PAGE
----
Wednesday, March 23, 2005Why I love...Black Box Recorder
Most bands try and avoid social commentary. It often comes across as overly simplistic and crass (the Others) or obscure and abstract (Radiohead). Some bands dedicate their career to an overall political message (Anti-Flag and anarchism), but I can only think of one band whose entire career and genius is dedicated to a social narrative of middle-class Britain. The band are Black Box Recorder and sadly, they are no more.
The band were fronted by the beautiful Sarah Nixey, but the songs were written by Luke Haines (the Auteurs) and John Moore, who have both had subesequent solo albums. The general concept is making pure classic pop music, but with very, very dark undertones. The lyrics are what really sets Black Box Recorder apart from anyone else though. On their first album, 1998's England Made Me, they look mainly at the mundanity of suburban life and family relationships, with songs like New Baby Boom which has lyrics like "New baby boom and your father is a famous man, I know he loves me - now I've got the proof". Or the infamous single Child Psychology which was banned from British Radio for its line "Life is unfair, kill yourself or get over it" while presenting a narrative in a depressed child's head and detailing the child's christmas visit home: "An artificial christmas tree that plays silent night over and over again". It may not be a hugely accurate representation of subruban life, but it's all about characters. Characters that don't usually get a mention.
They take a particular interest in bored teenagers, like in Swinging which has the line "Are you a hardcore hooligan? Did you really burn the old school down? If I set fire to you now would you even make a sound?". Their only hit single, The Facts of Life (#20, April 2000) was an anthem for awkward teenage boys and puberty, puting off asking a girl out and then by the time he plucks up the courage "someone else has asked her first and she said yes" to which Sarah Nixey purrs "at this point the boy is probably thinking it's easier said than done and it's true, it's just the facts of life". Sarah Nixey's crystal clear home counties deadpan delivery is the essence of the beauty of Black Box Recorder. The lyrics and the music would not be nearly quite so potent without it - she is an English Rose but with a dark twist, which is essentially a reflection of BBR's music. The underlying perversity of middle-class Britain. This is best heard in Gift Horse where Sarah coos "I just want to be loved..." while Luke Haines and John Moore whisper sinisterly "they're digging up human remains..." while both parts finish on the line "...in Notting Hill", showing both aspiration and darkness.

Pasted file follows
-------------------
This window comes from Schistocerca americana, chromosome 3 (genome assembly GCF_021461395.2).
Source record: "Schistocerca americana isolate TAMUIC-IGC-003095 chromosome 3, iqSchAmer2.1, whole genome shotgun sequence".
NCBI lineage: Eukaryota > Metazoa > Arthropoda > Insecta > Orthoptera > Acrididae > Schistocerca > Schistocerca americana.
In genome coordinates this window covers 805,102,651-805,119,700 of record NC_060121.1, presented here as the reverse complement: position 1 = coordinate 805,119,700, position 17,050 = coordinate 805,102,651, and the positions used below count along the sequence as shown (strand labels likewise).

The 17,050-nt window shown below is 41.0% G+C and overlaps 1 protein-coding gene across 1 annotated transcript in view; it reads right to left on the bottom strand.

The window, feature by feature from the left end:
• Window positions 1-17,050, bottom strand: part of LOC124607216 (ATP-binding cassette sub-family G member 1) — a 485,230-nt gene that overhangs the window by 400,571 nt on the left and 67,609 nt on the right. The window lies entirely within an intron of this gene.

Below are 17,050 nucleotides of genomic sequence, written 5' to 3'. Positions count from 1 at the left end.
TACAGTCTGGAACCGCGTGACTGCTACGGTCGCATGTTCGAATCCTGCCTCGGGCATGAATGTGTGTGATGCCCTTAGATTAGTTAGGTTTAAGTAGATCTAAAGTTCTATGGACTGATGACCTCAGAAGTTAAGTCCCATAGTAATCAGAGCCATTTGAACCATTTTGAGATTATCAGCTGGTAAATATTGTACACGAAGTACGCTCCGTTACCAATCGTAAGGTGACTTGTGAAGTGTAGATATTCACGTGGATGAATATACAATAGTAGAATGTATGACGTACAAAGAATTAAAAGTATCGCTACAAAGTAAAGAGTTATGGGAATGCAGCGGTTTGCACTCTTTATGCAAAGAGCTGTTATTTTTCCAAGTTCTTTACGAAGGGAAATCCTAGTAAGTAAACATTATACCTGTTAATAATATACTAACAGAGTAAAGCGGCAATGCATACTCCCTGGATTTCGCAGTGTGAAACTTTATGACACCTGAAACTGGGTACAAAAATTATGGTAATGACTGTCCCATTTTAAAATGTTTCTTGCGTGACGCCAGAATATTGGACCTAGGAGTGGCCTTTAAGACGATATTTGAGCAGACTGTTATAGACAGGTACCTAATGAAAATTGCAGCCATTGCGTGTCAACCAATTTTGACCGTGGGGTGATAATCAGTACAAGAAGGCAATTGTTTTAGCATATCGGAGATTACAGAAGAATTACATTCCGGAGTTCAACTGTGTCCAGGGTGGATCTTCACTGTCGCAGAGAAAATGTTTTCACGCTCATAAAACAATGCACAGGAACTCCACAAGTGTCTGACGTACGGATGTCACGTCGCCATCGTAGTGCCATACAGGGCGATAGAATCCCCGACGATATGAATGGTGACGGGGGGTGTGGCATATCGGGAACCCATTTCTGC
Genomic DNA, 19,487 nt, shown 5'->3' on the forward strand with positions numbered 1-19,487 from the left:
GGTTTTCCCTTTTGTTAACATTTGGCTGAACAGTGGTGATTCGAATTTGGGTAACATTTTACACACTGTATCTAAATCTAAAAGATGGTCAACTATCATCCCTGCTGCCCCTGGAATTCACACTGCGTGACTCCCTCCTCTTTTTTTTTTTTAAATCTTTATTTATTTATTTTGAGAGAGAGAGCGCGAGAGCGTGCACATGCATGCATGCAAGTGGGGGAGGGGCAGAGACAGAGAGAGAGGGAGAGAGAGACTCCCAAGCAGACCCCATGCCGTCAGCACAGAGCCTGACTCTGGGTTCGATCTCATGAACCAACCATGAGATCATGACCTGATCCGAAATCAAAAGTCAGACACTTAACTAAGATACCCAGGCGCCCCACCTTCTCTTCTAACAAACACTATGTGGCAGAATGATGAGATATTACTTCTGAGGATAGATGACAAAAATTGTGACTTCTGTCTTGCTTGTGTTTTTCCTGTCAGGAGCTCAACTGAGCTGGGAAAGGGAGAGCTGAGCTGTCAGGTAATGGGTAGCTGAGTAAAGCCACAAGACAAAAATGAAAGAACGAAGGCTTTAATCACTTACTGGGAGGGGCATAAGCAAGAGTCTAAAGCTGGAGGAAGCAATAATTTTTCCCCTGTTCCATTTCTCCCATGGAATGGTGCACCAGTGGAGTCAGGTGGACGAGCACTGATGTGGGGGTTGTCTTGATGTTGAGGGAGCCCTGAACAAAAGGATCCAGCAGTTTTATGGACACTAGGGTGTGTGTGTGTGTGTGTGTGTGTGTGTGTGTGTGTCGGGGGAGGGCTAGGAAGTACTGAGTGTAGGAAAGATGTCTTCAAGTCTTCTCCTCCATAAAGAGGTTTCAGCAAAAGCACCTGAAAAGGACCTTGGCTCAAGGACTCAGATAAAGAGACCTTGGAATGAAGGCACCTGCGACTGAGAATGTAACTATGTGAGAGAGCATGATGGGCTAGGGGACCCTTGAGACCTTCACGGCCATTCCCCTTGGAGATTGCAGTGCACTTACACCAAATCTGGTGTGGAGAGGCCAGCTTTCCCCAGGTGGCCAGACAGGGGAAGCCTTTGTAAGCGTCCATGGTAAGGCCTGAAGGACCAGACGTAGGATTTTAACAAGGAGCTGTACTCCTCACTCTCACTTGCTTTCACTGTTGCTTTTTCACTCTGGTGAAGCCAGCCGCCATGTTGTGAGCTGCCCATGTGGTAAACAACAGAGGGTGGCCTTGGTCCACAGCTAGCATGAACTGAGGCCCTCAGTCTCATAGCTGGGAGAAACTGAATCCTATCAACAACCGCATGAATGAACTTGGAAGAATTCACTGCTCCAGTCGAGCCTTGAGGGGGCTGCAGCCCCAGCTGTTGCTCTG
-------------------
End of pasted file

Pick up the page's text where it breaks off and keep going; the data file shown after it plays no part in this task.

In early 2003 they released Passionoia, which was took a faster pace and embraced electronica to a greater extent and is, in my opinion, their most accomplished work. The lead single, These Are The Things, was a euro-disco ode to, you guessed it, the banalities of relationships. "A pint of milk, a loaf bread, a magazine on special offer, check the weather forecast, buy a new umbrella, write a text message, send a get well card, I'll meet you in the park in half an hour...these are the things that keep us together". But the aspirational middle-class is given their best tribute yet in British Racing Green, which musically feels like a slow sunday drive in a british racing green Jaguar (and Abstractboy knows exactly how that feels!), trivialising the notion of the British Dream (as opposed to the American Dream) of settling down and moving to the countryside, with reference to "pebble dash houses underneath the flightpath", "clement weather", "everybody needs to dream, romance and love and eight hours sleep". It touches on the peculiarities of the British Dream which (as far as I know) no other band has done in quite the same way. I'm not usually one to think along national lines and think, on the whole, national identity is a construct based on myth and would describe myself as essentially post-national, but Black Box Recorder give deserved attention to the British Class System(TM), seemingly national obsessions with class status, celebrity, love/hate relationships with the monarchy...it is there and it is fascinating.
Black Box Recorder are now sadly disbanded. John and Sarah married (and were driven in a La Fee absinthe Routemaster from the ceremony), had a baby, divorced in true British style. John Moore works for Rough Trade records and has released an album this year titled Half Awake, Luke Haines has played a few gigs with the Auteurs and is still writing solo material, that is as dark as you want it. And Sarah Nixey has sadly disappeared out of the public eye, presumably to raise her child. But luckily the genius of Black Box Recorder is immortalised on these three albums and a Worst of. Gone, but not forgotten.